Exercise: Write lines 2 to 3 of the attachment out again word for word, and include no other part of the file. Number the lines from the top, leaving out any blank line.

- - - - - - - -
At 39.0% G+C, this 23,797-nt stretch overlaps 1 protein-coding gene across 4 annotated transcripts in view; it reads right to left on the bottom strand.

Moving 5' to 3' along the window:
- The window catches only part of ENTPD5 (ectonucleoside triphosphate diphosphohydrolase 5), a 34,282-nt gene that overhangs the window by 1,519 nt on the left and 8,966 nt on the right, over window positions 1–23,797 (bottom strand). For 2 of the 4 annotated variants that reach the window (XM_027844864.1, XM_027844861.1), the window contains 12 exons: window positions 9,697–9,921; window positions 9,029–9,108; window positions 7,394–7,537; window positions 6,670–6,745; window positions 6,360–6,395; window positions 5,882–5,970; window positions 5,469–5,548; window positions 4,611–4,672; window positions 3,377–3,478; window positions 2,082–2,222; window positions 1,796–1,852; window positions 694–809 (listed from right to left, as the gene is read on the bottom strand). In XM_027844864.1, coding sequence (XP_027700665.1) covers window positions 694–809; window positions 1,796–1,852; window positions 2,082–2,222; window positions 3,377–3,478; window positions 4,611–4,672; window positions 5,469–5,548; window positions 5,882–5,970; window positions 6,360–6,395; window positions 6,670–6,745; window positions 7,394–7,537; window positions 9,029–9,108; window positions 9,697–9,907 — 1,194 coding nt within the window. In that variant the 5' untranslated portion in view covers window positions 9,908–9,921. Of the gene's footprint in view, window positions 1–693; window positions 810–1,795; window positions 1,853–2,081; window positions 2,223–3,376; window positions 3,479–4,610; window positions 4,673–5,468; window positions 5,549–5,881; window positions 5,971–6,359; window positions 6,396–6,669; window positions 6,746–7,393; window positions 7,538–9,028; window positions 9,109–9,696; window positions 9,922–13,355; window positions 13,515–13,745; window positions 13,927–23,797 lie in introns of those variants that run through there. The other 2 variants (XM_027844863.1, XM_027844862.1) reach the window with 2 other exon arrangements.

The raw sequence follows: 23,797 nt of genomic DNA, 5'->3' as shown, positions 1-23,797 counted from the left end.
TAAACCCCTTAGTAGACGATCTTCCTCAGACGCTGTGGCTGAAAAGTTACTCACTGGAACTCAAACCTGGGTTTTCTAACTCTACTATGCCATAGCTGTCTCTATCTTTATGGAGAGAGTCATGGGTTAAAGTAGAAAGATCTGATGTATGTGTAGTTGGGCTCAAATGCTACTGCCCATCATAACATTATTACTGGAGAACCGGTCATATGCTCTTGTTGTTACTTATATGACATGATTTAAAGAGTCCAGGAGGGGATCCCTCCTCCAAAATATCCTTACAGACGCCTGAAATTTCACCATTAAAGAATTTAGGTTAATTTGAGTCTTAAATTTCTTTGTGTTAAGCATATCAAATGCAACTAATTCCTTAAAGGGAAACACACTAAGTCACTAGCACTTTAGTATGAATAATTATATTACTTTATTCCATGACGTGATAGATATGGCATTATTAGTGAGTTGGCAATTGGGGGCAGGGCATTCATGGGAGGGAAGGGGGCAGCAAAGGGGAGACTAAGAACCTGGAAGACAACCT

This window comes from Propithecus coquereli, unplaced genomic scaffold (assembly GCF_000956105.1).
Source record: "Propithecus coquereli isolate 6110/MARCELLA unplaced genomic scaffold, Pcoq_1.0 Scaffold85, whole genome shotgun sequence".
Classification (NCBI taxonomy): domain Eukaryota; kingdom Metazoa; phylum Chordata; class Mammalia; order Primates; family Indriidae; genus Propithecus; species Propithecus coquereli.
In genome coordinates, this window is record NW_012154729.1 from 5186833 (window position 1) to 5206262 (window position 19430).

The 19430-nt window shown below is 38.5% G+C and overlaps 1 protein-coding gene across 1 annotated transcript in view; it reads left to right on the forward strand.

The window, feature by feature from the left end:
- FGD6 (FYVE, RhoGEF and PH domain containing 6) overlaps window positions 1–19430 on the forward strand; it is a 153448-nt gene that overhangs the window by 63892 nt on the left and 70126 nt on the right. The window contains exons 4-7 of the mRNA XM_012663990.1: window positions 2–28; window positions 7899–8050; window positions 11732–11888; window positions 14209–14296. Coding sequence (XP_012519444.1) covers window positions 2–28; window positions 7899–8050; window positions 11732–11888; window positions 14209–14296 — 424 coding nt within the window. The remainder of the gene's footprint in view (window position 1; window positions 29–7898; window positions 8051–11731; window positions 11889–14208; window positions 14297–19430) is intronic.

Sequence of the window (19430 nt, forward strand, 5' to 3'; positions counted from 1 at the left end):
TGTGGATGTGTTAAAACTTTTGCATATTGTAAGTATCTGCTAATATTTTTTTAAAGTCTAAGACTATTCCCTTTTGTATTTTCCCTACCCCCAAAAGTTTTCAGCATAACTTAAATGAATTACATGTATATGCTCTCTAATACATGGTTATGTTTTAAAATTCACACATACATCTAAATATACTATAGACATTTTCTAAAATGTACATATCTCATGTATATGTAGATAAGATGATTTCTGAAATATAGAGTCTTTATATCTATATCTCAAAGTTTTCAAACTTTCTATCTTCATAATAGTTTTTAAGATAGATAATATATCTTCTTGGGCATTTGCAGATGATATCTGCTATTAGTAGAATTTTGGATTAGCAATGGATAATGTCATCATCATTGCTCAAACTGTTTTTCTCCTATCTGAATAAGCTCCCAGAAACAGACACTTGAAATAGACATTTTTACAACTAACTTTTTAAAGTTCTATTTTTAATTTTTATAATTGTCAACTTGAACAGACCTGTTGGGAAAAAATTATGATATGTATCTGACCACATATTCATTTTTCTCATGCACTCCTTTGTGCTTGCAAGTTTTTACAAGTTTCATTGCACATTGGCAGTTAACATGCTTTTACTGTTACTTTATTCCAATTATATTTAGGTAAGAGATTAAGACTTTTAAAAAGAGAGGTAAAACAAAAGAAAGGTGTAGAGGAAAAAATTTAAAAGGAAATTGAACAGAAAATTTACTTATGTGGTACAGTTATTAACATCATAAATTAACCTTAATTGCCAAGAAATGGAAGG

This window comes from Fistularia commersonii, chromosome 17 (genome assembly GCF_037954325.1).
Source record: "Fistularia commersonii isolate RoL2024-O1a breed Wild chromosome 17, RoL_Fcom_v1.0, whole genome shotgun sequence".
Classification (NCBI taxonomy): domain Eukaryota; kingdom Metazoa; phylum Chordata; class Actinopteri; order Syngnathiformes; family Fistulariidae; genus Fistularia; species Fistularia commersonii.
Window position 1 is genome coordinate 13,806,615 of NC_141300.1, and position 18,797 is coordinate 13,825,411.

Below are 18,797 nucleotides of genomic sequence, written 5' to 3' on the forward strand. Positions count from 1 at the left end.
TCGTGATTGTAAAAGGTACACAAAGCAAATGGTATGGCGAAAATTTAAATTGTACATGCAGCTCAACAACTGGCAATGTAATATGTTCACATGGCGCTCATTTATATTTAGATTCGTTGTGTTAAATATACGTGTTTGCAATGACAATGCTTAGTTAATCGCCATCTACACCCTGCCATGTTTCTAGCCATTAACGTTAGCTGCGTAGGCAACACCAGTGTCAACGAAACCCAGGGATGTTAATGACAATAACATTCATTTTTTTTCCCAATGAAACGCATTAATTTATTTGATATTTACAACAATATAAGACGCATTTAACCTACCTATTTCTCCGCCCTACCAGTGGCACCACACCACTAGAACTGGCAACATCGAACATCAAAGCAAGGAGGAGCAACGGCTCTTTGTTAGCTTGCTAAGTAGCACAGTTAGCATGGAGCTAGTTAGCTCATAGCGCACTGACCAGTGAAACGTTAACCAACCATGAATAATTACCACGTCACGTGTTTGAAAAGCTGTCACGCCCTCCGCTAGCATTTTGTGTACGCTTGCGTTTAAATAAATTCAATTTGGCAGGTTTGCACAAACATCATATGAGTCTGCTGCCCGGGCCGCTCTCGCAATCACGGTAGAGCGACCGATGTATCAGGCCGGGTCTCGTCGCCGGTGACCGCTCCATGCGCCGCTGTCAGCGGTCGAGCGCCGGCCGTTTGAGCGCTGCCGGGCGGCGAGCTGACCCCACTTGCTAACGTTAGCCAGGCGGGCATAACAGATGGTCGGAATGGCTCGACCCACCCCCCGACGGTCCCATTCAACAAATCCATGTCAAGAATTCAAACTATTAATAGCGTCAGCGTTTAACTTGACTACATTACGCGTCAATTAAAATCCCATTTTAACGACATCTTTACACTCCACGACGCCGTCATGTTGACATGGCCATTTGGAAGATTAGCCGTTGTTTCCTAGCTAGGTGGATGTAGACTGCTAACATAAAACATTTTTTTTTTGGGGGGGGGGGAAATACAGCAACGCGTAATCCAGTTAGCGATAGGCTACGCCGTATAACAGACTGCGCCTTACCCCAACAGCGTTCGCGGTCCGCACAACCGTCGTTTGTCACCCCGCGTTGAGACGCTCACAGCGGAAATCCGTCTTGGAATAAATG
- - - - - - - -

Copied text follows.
Moving 5' to 3' along the window:
- The window catches only part of ENTPD5 (ectonucleoside triphosphate diphosphohydrolase 5), a 34,282-nt gene that overhangs the window by 1,519 nt on the left and 8,966 nt on the right, over window positions 1–23,797 (bottom strand). For 2 of the 4 annotated variants that reach the window (XM_027844864.1, XM_027844861.1), the window contains 12 exons: window positions 9,697–9,921; window positions 9,029–9,108; window positions 7,394–7,537; window positions 6,670–6,745; window positions 6,360–6,395; window positions 5,882–5,970; window positions 5,469–5,548; window positions 4,611–4,672; window positions 3,377–3,478; window positions 2,082–2,222; window positions 1,796–1,852; window positions 694–809 (listed from right to left, as the gene is read on the bottom strand). In XM_027844864.1, coding sequence (XP_027700665.1) covers window positions 694–809; window positions 1,796–1,852; window positions 2,082–2,222; window positions 3,377–3,478; window positions 4,611–4,672; window positions 5,469–5,548; window positions 5,882–5,970; window positions 6,360–6,395; window positions 6,670–6,745; window positions 7,394–7,537; window positions 9,029–9,108; window positions 9,697–9,907 — 1,194 coding nt within the window. In that variant the 5' untranslated portion in view covers window positions 9,908–9,921. Of the gene's footprint in view, window positions 1–693; window positions 810–1,795; window positions 1,853–2,081; window positions 2,223–3,376; window positions 3,479–4,610; window positions 4,673–5,468; window positions 5,549–5,881; window positions 5,971–6,359; window positions 6,396–6,669; window positions 6,746–7,393; window positions 7,538–9,028; window positions 9,109–9,696; window positions 9,922–13,355; window positions 13,515–13,745; window positions 13,927–23,797 lie in introns of those variants that run through there. The other 2 variants (XM_027844863.1, XM_027844862.1) reach the window with 2 other exon arrangements.